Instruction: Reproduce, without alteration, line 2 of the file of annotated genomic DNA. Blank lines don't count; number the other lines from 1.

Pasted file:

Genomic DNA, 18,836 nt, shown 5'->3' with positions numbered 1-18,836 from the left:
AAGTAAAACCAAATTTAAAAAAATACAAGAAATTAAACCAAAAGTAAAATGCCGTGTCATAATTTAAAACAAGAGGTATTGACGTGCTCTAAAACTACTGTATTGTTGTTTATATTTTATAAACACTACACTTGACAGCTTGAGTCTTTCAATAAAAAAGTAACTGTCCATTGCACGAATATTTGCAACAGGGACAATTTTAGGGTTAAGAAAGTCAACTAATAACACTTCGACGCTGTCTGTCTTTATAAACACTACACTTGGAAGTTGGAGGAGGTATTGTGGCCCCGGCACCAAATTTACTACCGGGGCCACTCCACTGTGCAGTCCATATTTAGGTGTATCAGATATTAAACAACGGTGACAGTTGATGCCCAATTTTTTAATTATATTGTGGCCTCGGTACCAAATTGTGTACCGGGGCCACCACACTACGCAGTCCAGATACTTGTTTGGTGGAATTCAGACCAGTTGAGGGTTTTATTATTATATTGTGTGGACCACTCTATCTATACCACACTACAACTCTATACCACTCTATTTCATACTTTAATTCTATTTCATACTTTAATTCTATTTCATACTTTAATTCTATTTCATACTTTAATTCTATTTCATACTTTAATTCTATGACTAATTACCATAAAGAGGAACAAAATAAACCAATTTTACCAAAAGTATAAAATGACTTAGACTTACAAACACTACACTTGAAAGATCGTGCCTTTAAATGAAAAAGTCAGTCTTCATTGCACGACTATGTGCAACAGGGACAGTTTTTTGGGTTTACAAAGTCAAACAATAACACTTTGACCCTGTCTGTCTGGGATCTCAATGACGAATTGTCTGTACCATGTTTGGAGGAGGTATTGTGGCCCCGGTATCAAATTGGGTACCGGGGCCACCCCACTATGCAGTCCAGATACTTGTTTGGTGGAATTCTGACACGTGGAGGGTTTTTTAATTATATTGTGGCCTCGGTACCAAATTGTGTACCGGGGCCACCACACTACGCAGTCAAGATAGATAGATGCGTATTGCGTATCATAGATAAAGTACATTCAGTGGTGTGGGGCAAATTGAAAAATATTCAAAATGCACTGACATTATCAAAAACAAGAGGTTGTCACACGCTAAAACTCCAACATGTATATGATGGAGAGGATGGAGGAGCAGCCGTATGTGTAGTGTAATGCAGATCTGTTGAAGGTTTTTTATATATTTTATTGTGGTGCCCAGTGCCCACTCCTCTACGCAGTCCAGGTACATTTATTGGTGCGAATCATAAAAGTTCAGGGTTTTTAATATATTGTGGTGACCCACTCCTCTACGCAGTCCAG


AAGTAAAACCAAATTTAAAAAAATACAAGAAATTAAACCAAAAGTAAAATGCCGTGTCATAATTTAAAACAAGAGGTATTGACGTGCTCTAAAACTACTGTATTGTTGTTTATATTTTATAAACACTACACTTGACAGCTTGAGTCTTTCAATAAAAAAGTAACTGTCCATTGCACGAATATTTGCAACAGGGACAATTTTAGGGTTAAGAAAGTCAACTAATAACACTTCGACGCTGTCTGTCTTTATAAACACTACACTTGGAAGTTGGAGGAGGTATTGTGGCCCCGGCACCAAATTTACTACCGGGGCCACTCCACTGTGCAGTCCATATTTAGGTGTATCAGATATTAAACAACGGTGACAGTTGATGCCCAATTTTTTAATTATATTGTGGCCTCGGTACCAAATTGTGTACCGGGGCCACCACACTACGCAGTCCAGATACTTGTTTGGTGGAATTCAGACCAGTTGAGGGTTTTATTATTATATTGTGTGGACCACTCTATCTATACCACACTACAACTCTATACCACTCTATTTCATACTTTAATTCTATTTCATACTTTAATTCTATTTCATACTTTAATTCTATTTCATACTTTAATTCTATTTCATACTTTAATTCTATGACTAATTACCATAAAGAGGAACAAAATAAACCAATTTTACCAAAAGTATAAAATGACTTAGACTTACAAACACTACACTTGAAAGATCGTGCCTTTAAATGAAAAAGTCAGTCTTCATTGCACGACTATGTGCAACAGGGACAGTTTTTTGGGTTTACAAAGTCAAACAATAACACTTTGACCCTGTCTGTCTGGGATCTCAATGACGAATTGTCTGTACCATGTTTGGAGGAGGTATTGTGGCCCCGGTATCAAATTGGGTACCGGGGCCACCCCACTATGCAGTCCAGATACTTGTTTGGTGGAATTCTGACACGTGGAGGGTTTTTTAATTATATTGTGGCCTCGGTACCAAATTGTGTACCGGGGCCACCACACTACGCAGTCAAGATAGATAGATGCGTATTGCGTATCATAGATAAAGTACATTCAGTGGTGTGGGGCAAATTGAAAAATATTCAAAATGCACTGACATTATCAAAAACAAGAGGTTGTCACACGCTAAAACTCCAACATGTATATGATGGAGAGGATGGAGGAGCAGCCGTATGTGTAGTGTAATGCAGATCTGTTGAAGGTTTTTTATATATTTTATTGTGGTGCCCAGTGCCCACTCCTCTACGCAGTCCAGGTACATTTATTGGTGCGAATCATAAAAGTTCAGGGTTTTTAATATATTGTGGTGACCCACTCCTCTACGCAGTCCAG